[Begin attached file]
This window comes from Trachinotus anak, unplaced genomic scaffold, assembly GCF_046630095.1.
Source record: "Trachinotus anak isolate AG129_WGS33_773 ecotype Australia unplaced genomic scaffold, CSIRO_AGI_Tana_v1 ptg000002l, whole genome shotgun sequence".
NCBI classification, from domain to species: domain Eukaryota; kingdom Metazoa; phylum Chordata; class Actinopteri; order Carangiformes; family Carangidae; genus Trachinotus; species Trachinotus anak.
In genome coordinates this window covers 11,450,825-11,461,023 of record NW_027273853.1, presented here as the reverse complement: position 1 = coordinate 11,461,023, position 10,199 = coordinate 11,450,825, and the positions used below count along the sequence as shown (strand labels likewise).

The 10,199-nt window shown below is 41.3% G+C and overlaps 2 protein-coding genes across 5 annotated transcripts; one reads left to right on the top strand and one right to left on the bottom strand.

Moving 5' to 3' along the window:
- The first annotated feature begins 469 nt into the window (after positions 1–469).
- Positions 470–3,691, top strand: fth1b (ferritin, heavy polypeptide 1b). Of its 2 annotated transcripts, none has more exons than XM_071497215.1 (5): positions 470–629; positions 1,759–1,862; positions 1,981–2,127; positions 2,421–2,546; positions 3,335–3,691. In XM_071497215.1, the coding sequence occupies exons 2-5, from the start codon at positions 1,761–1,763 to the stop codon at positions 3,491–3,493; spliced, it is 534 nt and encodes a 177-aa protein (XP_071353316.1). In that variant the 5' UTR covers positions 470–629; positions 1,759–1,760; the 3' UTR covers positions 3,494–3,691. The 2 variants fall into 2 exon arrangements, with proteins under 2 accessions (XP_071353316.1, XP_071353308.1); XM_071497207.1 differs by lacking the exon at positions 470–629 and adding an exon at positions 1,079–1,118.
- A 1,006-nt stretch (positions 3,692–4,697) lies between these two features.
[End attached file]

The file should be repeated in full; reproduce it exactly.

This window comes from Trachinotus anak, unplaced genomic scaffold, assembly GCF_046630095.1.
Source record: "Trachinotus anak isolate AG129_WGS33_773 ecotype Australia unplaced genomic scaffold, CSIRO_AGI_Tana_v1 ptg000002l, whole genome shotgun sequence".
NCBI classification, from domain to species: domain Eukaryota; kingdom Metazoa; phylum Chordata; class Actinopteri; order Carangiformes; family Carangidae; genus Trachinotus; species Trachinotus anak.
In genome coordinates this window covers 11,450,825-11,461,023 of record NW_027273853.1, presented here as the reverse complement: position 1 = coordinate 11,461,023, position 10,199 = coordinate 11,450,825, and the positions used below count along the sequence as shown (strand labels likewise).

The 10,199-nt window shown below is 41.3% G+C and overlaps 2 protein-coding genes across 5 annotated transcripts; one reads left to right on the top strand and one right to left on the bottom strand.

Moving 5' to 3' along the window:
- The first annotated feature begins 469 nt into the window (after positions 1–469).
- Positions 470–3,691, top strand: fth1b (ferritin, heavy polypeptide 1b). Of its 2 annotated transcripts, none has more exons than XM_071497215.1 (5): positions 470–629; positions 1,759–1,862; positions 1,981–2,127; positions 2,421–2,546; positions 3,335–3,691. In XM_071497215.1, the coding sequence occupies exons 2-5, from the start codon at positions 1,761–1,763 to the stop codon at positions 3,491–3,493; spliced, it is 534 nt and encodes a 177-aa protein (XP_071353316.1). In that variant the 5' UTR covers positions 470–629; positions 1,759–1,760; the 3' UTR covers positions 3,494–3,691. The 2 variants fall into 2 exon arrangements, with proteins under 2 accessions (XP_071353316.1, XP_071353308.1); XM_071497207.1 differs by lacking the exon at positions 470–629 and adding an exon at positions 1,079–1,118.
- A 1,006-nt stretch (positions 3,692–4,697) lies between these two features.